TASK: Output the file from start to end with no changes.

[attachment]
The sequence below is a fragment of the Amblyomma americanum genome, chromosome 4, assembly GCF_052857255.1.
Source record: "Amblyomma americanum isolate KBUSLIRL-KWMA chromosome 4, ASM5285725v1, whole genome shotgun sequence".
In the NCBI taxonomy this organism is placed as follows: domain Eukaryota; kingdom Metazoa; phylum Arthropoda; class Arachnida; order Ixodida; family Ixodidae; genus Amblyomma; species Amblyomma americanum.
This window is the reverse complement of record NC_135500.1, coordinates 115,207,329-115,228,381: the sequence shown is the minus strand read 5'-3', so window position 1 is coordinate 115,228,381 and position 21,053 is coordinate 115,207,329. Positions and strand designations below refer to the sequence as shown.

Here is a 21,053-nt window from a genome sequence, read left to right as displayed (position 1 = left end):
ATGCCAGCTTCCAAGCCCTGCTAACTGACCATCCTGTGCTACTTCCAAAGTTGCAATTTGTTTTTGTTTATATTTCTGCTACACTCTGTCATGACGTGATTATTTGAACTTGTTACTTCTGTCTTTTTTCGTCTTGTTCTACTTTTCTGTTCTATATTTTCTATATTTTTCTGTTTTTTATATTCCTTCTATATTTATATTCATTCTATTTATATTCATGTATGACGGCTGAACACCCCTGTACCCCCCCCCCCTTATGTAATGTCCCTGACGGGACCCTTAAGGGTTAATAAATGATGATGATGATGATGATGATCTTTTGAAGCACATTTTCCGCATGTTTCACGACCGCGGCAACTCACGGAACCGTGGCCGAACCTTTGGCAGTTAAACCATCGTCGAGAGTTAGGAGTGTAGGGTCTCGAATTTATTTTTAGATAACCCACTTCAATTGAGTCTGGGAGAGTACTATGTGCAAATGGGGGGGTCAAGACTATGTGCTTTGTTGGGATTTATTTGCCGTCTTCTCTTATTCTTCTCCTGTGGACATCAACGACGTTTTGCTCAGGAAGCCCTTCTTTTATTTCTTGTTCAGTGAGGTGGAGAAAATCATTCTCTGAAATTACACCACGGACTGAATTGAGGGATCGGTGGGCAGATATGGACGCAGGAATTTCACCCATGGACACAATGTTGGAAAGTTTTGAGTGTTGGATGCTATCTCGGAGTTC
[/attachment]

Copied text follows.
The sequence below is a fragment of the Amblyomma americanum genome, chromosome 4, assembly GCF_052857255.1.
Source record: "Amblyomma americanum isolate KBUSLIRL-KWMA chromosome 4, ASM5285725v1, whole genome shotgun sequence".
In the NCBI taxonomy this organism is placed as follows: domain Eukaryota; kingdom Metazoa; phylum Arthropoda; class Arachnida; order Ixodida; family Ixodidae; genus Amblyomma; species Amblyomma americanum.
This window is the reverse complement of record NC_135500.1, coordinates 115,207,329-115,228,381: the sequence shown is the minus strand read 5'-3', so window position 1 is coordinate 115,228,381 and position 21,053 is coordinate 115,207,329. Positions and strand designations below refer to the sequence as shown.

Here is a 21,053-nt window from a genome sequence, read left to right as displayed (position 1 = left end):
ATGCCAGCTTCCAAGCCCTGCTAACTGACCATCCTGTGCTACTTCCAAAGTTGCAATTTGTTTTTGTTTATATTTCTGCTACACTCTGTCATGACGTGATTATTTGAACTTGTTACTTCTGTCTTTTTTCGTCTTGTTCTACTTTTCTGTTCTATATTTTCTATATTTTTCTGTTTTTTATATTCCTTCTATATTTATATTCATTCTATTTATATTCATGTATGACGGCTGAACACCCCTGTACCCCCCCCCCCTTATGTAATGTCCCTGACGGGACCCTTAAGGGTTAATAAATGATGATGATGATGATGATGATCTTTTGAAGCACATTTTCCGCATGTTTCACGACCGCGGCAACTCACGGAACCGTGGCCGAACCTTTGGCAGTTAAACCATCGTCGAGAGTTAGGAGTGTAGGGTCTCGAATTTATTTTTAGATAACCCACTTCAATTGAGTCTGGGAGAGTACTATGTGCAAATGGGGGGGTCAAGACTATGTGCTTTGTTGGGATTTATTTGCCGTCTTCTCTTATTCTTCTCCTGTGGACATCAACGACGTTTTGCTCAGGAAGCCCTTCTTTTATTTCTTGTTCAGTGAGGTGGAGAAAATCATTCTCTGAAATTACACCACGGACTGAATTGAGGGATCGGTGGGCAGATATGGACGCAGGAATTTCACCCATGGACACAATGTTGGAAAGTTTTGAGTGTTGGATGCTATCTCGGAGTTC